Six months ago my wife and I finally brokedown and purchased a 42” Samsung LCD television. Like a good husband, I obeyed my wife and went to the local Comcast office and to get their high definition receiver with DVR. We hooked-up the composite cables and entered the world HD TV.
Shortly after we got everything hooked-up and running we began to encounter issues with what we called “pixelization.” Instead of the crystal clear image we had hoped to see we found many stations unwatchable. Many programs that we recorded for our small son from the PBS Sprout station were just a series of colored boxes that changed every few seconds. Many recordings had no audio. Some stations such as HBO just gave us a black screen with no picture. At other times these same stations seemed ok.
We finally quit relying on recordings of Thomas the perky little Tank Engine; opting instead to buy several DVDs just so the baby could have a morning visit with his friends from Great Britain.
After several months of really poor performance from Comcast and the obligatory visit from the repair guy, I finally decided to make the switch to satellite. First we switched our ISP to Frontier. This was a difficult decision because it is the only choice available to us in our area and Frontier has a checkered track record. It has been slower but more reliable than Comcast.
Next we chose DIRECTV. Why? Simple the children come first and DIRECTV is the only satellite provider to carry PBS Sprout.
We went to our local electronics store and paid for the installation and equipment. This part is strange on two accounts. First, although you pay for everything they only give you the DVR boxes not the dish or basic receiver units. Second they had no HD DVR units in stock. At the time of our purchase the DIRECTV website was placing folks on a waiting list. I had to drive to another store to get our HD DVR unit.
During this time I found-out that the DVR unit needs two feeds from the dish (ours has four) so that you can record one show while watching another. Once I learned this little nugget, I had the mental picture of a knuckle dragging guy with a staple gun in one hand tacking wires all over the side of our house and a drill in the other putting holes through our walls. To avoid this scenario, I chose to run coax cable from the point where the dish would be installed to the room with the HD TV.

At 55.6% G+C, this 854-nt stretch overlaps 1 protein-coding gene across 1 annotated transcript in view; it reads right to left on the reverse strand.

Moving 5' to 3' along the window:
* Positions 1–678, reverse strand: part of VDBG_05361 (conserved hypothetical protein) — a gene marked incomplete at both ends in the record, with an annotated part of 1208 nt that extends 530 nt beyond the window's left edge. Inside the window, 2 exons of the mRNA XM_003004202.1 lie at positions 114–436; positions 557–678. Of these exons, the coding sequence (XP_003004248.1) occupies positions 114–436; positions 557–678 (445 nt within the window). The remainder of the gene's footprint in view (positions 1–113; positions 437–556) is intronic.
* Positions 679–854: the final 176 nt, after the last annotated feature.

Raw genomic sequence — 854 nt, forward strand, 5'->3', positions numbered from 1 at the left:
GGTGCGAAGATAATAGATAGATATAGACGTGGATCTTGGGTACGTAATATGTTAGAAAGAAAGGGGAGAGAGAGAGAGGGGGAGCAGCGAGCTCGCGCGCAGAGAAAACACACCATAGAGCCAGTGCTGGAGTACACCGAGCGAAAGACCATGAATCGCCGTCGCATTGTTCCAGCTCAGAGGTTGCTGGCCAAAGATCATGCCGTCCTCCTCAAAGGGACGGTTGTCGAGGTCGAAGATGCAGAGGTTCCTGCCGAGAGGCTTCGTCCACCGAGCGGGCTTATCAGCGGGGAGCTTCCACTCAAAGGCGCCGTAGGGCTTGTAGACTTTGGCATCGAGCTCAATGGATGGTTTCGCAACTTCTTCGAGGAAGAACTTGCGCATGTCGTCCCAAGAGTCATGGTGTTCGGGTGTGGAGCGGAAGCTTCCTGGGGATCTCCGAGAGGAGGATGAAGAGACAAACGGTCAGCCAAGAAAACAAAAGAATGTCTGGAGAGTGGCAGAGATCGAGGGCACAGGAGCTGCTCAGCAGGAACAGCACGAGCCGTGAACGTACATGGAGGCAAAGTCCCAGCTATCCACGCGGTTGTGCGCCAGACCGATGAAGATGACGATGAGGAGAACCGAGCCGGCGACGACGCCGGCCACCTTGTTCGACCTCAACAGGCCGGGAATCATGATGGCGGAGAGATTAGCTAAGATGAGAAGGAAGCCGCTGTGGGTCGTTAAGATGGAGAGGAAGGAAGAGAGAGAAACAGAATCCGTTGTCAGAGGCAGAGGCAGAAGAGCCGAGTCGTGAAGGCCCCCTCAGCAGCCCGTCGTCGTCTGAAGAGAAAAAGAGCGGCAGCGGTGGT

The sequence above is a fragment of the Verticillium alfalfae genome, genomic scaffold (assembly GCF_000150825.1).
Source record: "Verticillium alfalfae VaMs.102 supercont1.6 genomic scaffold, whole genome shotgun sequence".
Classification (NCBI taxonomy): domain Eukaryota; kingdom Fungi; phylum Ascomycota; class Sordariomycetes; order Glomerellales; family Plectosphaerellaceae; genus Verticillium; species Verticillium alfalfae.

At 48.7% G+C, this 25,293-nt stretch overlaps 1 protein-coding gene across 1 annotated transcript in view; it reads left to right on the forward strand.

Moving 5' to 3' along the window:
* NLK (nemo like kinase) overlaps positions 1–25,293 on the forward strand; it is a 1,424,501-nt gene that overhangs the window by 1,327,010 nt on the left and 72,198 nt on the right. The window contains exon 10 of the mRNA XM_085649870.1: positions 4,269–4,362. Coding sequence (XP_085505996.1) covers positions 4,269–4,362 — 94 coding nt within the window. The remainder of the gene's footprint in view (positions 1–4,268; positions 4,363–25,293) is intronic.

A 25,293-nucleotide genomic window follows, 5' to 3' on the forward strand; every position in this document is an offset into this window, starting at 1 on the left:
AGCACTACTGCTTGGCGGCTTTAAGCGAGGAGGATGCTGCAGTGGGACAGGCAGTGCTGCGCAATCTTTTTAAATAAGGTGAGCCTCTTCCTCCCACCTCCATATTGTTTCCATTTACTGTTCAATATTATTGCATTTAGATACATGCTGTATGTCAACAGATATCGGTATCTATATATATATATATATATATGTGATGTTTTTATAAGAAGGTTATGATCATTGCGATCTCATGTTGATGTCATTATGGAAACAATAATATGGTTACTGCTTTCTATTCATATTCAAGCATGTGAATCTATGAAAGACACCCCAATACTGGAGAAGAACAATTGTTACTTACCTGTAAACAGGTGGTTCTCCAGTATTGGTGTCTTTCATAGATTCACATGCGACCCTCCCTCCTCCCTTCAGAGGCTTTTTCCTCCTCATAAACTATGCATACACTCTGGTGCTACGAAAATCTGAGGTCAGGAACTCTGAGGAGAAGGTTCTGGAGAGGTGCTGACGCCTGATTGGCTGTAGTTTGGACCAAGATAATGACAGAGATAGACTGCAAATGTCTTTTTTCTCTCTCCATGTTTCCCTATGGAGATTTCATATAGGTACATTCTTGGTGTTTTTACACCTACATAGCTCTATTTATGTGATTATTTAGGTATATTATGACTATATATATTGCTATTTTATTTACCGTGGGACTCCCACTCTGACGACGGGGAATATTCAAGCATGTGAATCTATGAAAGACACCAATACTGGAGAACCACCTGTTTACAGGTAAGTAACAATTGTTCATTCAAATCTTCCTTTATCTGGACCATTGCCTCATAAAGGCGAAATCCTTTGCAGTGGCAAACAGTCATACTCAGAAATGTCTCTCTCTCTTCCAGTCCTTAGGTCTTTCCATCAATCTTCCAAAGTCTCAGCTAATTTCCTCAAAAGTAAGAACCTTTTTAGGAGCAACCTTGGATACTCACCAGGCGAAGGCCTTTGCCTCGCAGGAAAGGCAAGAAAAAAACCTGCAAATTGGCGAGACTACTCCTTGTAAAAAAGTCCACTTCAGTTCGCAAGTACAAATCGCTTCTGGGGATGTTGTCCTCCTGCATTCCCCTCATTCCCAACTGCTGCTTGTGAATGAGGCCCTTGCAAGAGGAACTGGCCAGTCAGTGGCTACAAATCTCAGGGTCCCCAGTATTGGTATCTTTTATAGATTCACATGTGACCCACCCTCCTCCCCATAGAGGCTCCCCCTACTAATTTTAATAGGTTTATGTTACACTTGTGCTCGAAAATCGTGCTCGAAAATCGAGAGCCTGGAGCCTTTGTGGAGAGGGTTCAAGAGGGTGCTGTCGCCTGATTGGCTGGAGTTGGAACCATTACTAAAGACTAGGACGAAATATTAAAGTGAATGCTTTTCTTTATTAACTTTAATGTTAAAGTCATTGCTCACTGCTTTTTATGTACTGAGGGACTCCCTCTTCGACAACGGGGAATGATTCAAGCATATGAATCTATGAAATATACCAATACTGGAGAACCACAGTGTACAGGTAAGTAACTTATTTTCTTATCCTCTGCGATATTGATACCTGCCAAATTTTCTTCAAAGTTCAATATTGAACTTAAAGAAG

I used a low voltage cutout and cover plate for the cable and as an added bonus I ran CAT 5 cable at the same time. All were purchased from the local Home Depot.
Next the installers came and installed the equipment; mostly. The only issue that they were unable to resolve was connecting the HD DVR unit to our HD TV. After an hour of messing with our HDMI cable connection, they gave-up. We were told the Receiver was defective. We were to contact the store and get a new unit. After talking to three different people at the store, we finally reserved another unit at another store. My wife and I went to the other store, picked up the unit and installed it with the same result; the TV flashing a No Sync Signal error in a blue box on the screen.
My wife went to Google and found the answer by looking-up the wrong model of Samsung television. The bottom line is that the Samsung units require a signal of 720i but the DVR unit defaults at installation to 480i.
I proved this by connecting the DVR unit with composite cables. I was then able to configure the DVR box and activate the service.
Then I set the unit to 1080i and connected my HDMI cable and I had a picture. However, to keep it that way, I needed to program the DVR unit to only use a resolution of 1080i. Oh, the composite cable and HDMI can both be connected at the same time.
Last, the dish installers never have contacted us to see if the TV is working. It’s been a week now.
Oh the picture with DIRECTV, I describe it this way: Comcast is like listening to a Salt Lake City AM radio station late at night and DIRECTV is like your favorite song on local radio in FM Stereo. In other words, satellite is far superior. IT ROCKS!!!